I assume you know the general theorem that, using the axiom of choice, every set can be well ordered. Given that, I think you're asking how hard it is to actually define the well ordering. This is a natural question but it turns out that the answer may be unsatisfying.

First, of course, without the axiom of choice it's consistent with ZF set theory that there is *no* well ordering of the reals. So you can't just write down a formula of set theory akin to the quadratic formula that will "obviously" define a well ordering. Any formula that does define a well-ordering of the reals is going to require a nontrivial proof to verify that it's correct.

However, there is not even a formula that unequivocally defines a well ordering of the reals in ZFC.

The theorem of "Borel determinacy" implies that there is no well ordering of the reals whose graph is a Borel set. This is provable in ZFC. The stronger hypothesis of "projective determinacy" implies there is no well ordering of the reals definable by a formula in the projective hierarchy. This is consistent with ZFC but not provable in ZFC.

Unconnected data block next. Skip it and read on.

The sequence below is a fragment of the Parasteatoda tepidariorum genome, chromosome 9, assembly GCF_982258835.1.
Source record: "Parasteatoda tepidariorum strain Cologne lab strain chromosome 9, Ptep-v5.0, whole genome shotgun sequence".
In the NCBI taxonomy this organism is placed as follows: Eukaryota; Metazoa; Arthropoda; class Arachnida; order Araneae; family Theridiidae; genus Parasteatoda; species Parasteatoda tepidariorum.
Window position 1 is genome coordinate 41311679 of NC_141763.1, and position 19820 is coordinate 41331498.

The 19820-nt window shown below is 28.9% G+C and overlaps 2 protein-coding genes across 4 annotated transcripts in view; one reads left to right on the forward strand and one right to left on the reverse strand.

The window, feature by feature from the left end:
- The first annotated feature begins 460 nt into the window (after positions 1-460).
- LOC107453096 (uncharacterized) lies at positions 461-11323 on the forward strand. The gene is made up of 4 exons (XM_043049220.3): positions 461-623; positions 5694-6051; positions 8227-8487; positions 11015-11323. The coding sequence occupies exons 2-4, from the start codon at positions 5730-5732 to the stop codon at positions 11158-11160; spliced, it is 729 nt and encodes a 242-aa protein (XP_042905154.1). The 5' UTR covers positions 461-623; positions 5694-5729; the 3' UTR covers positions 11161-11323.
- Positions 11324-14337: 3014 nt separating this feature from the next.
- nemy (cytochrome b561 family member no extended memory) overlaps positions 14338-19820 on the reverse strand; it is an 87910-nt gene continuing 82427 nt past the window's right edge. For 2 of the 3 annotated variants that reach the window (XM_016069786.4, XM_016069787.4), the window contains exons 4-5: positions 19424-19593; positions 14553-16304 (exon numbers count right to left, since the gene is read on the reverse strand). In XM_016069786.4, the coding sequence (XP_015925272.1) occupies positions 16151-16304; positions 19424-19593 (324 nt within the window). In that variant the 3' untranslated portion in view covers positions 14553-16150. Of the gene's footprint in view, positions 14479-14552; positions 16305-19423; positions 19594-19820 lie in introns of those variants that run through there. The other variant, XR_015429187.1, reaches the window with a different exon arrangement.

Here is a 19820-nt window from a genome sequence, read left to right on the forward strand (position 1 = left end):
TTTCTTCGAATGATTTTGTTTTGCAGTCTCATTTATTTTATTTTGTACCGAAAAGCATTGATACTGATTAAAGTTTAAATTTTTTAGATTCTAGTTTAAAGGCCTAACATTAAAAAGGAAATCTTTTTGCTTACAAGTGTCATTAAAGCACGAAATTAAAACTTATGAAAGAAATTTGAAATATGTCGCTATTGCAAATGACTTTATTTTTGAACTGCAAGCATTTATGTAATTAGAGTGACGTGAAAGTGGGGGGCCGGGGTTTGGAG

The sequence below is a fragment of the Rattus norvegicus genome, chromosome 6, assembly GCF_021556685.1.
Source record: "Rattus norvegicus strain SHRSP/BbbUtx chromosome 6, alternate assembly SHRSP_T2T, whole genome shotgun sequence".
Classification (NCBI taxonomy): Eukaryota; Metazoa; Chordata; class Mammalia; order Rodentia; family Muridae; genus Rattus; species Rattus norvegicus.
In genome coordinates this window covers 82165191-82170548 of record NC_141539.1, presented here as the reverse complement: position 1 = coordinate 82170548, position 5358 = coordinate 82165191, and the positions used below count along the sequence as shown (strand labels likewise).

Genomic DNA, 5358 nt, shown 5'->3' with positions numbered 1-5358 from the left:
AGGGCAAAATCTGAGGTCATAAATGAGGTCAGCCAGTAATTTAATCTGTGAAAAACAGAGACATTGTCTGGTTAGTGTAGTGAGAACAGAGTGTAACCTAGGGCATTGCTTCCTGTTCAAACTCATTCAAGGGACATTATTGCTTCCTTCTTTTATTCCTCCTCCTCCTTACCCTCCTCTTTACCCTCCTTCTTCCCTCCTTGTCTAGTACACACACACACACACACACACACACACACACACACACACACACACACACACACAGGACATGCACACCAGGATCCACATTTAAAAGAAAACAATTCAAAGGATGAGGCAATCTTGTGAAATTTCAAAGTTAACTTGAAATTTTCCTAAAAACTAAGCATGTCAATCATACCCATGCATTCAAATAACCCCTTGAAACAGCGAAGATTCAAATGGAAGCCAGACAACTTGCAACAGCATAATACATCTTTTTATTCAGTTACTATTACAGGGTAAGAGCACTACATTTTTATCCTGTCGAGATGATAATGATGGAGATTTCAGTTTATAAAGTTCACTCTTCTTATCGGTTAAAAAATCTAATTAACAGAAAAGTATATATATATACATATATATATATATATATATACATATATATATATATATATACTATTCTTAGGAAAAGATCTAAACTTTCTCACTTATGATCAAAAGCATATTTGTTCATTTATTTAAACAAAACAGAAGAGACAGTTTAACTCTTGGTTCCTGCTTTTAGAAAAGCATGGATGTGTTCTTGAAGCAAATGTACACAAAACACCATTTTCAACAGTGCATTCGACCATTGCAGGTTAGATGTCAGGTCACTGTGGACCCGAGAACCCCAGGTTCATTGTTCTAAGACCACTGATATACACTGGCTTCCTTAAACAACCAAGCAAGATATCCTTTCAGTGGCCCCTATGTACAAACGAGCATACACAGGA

Worse, it's even consistent with ZFC that *no* formula in the language of set theory defines a well ordering of the reals (even though one exists). That is, there is a model of ZFC in which no formula defines a well ordering of the reals.

A set theorist could tell you more about these results. They are in the set theoretic literature but not in the undergraduate literature.

Here is a positive result. If you work in $L$ (that is, you assume the axiom of constructibility) then a specific formula is known that defines a well ordering of the reals in that context. However, the axiom of constructibility is not provable in ZFC (although it is consistent with ZFC), and the formula in question does not define a well ordering of the reals in arbitrary models of ZFC.

A second positive result, for relative definability. By looking at the standard proof of the well ordering principle (Zermelo's proof), we see that there is a single formula $\phi(x,y,z)$ in the language of set theory such that if we have any choice function $F$ on the powerset of the reals then the formula $\psi(x,y) = \phi(x,y,F)$ defines a well ordering of the reals, in any model of ZF that happens to have such a choice function. Informally, this says that the reason the usual proof can't explicitly construct a well ordering is because we can't explicitly construct the choice function that the proof takes as an input.